Don’t Bother Mom, She’s Blogging About Motherhood

child

Motherhood is oriented to firsts.

Our   baby’s first smile,

first step,

first word.

After the baby is born,

some firsts seem to take forever.

First smile, first tooth,

first time mom can have an uninterrupted conversation

or read a book and remember the contents.

The only hint that it’s

not all about firsts

comes from older women.

enjoy them while they're young,

They fuss over our darling babies with delight.

When they do,

our traitorous babies make liars of us:

cooing back as if they don’t have colic and diaper rash

and the incessant ability to dominate our lives.

These older women speak

in some kind of code

known only to those

whose babies are long grown up.

(Maybe a secret society.)

The way they operate is so

consistent that clearly

it’s a ritual of some kind.

child

There’s always a pause

in their baby chortling.

They look us in the eye

to say some version

of the very same thing.

“They’re little for such a short time.” Or,

“These years go by so fast.” Or,

“Enjoy every moment.”

They want us to know something they didn’t know,

that no one really knows fully

until their babies are grown

 

Despite the exhaustion and sleepless nights

and the loss of one’s free time

to the cutest loud smelly creature ever,

the earliest years

are packed with heart-filling wonder.

When our babies grow up

we see

motherhood is also

filled with lasts.

The last time we’ll change

a diaper is worthy of a

celebration, true.

There’s also a last

time holding a little

hand to cross a street,

the last tucking into bed,

the last book read aloud,

the last

of many

blessedly ordinary

expressions of love

once enfolded

into daily

life with a child.

Such “lasts” line the

way toward our child’s

adulthood. They

remind us to cherish

every moment.

As a mother who is now shorter

(okay, much shorter) than each of her four children,

I claim the right to coo over babies

and tell new mothers in all seriousness,

“these years go by so fast.”

I haven’t been invited into the secret society yet.

I hope there’s not a dress code.

I’m NOT wearing any damn red hat.

*

*

*

Creative Commons image credits

Baby hand http://www.flickr.com/photos/andrewmalone/1114928353/

Woman and baby  picasaweb.google.com/…/9NX5sOZc8XwaveIURkiqGw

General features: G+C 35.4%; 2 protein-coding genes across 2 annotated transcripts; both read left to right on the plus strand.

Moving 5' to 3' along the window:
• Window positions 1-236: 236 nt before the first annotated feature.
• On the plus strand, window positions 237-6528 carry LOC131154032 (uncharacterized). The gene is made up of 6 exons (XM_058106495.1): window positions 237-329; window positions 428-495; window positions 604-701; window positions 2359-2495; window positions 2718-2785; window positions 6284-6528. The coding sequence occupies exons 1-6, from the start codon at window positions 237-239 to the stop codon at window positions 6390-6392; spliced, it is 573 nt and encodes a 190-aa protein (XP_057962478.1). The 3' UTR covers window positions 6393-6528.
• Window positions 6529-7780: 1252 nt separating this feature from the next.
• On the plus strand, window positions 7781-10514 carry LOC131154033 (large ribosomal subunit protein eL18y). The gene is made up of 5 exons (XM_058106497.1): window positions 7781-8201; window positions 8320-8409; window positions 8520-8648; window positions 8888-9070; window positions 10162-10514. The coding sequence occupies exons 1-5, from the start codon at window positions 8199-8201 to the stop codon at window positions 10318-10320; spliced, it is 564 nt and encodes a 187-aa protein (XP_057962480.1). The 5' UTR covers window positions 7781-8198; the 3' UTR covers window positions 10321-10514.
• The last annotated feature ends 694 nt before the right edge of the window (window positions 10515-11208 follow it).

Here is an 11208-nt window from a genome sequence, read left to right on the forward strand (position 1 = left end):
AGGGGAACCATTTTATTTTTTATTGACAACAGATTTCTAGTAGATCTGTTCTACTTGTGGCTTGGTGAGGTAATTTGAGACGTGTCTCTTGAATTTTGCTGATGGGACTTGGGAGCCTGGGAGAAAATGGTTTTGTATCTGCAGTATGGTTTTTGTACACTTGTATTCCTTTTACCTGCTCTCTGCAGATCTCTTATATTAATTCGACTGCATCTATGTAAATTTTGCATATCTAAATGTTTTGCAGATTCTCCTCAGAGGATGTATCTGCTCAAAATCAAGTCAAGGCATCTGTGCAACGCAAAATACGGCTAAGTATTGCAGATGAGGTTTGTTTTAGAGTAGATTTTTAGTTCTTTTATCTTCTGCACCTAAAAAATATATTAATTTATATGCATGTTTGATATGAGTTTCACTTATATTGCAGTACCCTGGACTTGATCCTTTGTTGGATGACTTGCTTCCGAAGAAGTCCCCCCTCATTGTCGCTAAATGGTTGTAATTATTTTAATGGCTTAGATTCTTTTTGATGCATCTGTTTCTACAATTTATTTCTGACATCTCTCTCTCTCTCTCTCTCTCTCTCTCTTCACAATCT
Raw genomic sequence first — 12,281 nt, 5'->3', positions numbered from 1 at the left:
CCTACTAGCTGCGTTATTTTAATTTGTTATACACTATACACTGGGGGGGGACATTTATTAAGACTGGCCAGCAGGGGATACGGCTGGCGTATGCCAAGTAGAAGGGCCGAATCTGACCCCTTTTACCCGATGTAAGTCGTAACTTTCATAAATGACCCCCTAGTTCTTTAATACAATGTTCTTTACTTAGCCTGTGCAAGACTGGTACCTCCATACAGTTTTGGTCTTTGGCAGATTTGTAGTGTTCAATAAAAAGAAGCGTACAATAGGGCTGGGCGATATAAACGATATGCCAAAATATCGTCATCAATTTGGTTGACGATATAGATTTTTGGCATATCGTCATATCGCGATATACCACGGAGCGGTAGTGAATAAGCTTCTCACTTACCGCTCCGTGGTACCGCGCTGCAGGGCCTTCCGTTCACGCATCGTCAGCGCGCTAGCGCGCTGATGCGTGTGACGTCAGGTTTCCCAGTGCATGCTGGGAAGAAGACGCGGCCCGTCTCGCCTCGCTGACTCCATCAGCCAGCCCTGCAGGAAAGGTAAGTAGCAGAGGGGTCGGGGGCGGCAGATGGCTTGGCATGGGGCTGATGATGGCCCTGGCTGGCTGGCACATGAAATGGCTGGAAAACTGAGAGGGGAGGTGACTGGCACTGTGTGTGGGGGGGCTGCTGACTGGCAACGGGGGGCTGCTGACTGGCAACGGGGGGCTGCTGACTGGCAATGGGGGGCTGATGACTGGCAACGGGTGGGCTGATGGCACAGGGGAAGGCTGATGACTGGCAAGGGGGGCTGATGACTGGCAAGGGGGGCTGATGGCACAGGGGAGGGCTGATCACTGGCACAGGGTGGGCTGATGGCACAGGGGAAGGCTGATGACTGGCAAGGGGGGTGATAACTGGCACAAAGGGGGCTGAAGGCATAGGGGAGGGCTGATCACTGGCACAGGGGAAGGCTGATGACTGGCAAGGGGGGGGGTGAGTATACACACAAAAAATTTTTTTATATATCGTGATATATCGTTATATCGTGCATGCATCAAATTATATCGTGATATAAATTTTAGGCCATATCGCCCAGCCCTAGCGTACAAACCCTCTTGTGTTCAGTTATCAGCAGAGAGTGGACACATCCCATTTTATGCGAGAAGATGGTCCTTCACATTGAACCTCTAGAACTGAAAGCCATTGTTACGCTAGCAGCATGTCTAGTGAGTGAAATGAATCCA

Eye flickr.com/photos/43927576@N00/531269809

Woman and baby flickr.com/photos/jm_photos/2057212651/sizes/z/in/photostream/

Woman and baby flickr.com/photos/iandeth/1949150981/sizes/l/in/photostream/

Angel girl  flickr.com/photos/tianderson/286211866/

Baby  flickr.com/photos/50824868@N00/197011571

Little girl flickr.com/photos/40379737@N00/3812002166/

Boys in street flickr.com/photos/mcsimon/1266570816/

Reading aloud flickr.com/photos/j_regan/8197734711/sizes/c/in/photostream/

Boy in tree http://www.flickr.com/photos/takile/5809992860/sizes/z/in/photostream/

About Laura Grace Weldon

Laura Grace Weldon is a writer and editor, perhaps due to an English professor's scathing denunciation of her writing as "curious verbiage." She's the author of "Free Range Learning," a handbook of natural learning and "Tending," a poetry collection. (lauragraceweldon.com) She's working on her next book, "Subversive Cooking" (subversivecooking.com). She lives on Bit of Earth Farm where she is a barely useful farm wench. Although she has deadlines to meet she often wanders from the computer to preach hope, snort with laughter, cook subversively, talk to chickens and cows, discuss life’s deeper meaning with her surprisingly tolerant offspring, sing to bees, hide in books, walk dogs, concoct tinctures, watch foreign films, and make messy art.
This entry was posted in family, meaning, mothering, random and tagged , , . Bookmark the permalink.

6 Responses to Don’t Bother Mom, She’s Blogging About Motherhood

  1. debra says:

    No red hat OR purple, here, either. Lovely post—thanks.

  2. Pingback: Carnival of Unschooled Life — February 2010 Edition « The Expanding Life

  3. Darcel says:

    What a sweet post! I aim to cherish these moments with my two small children.

  4. Wayne says:

    Aww…lovely post and even though I am not a Mom/Mum I worked at home when both my sons were babies etc and used to enjoy doing the whole nappy deal( even delivered the youngest in the lounge room..about 8ft away form where I am typing this) and this brought me back to those moments :)

  5. Sara says:

    I love this Laura! And to think that you have personally experienced so many of my firsts (and lasts) on that sweet little Drive named Martin :) I can only hope to recreate such fondness for my little guy.

  6. This was a beautiful reminder not to take anything for granted. It made me feel like how I felt when I watched the play Our Town. I try not to have too many moments where I’d look back on my time with my kids and wish I had truly lived in the moment.

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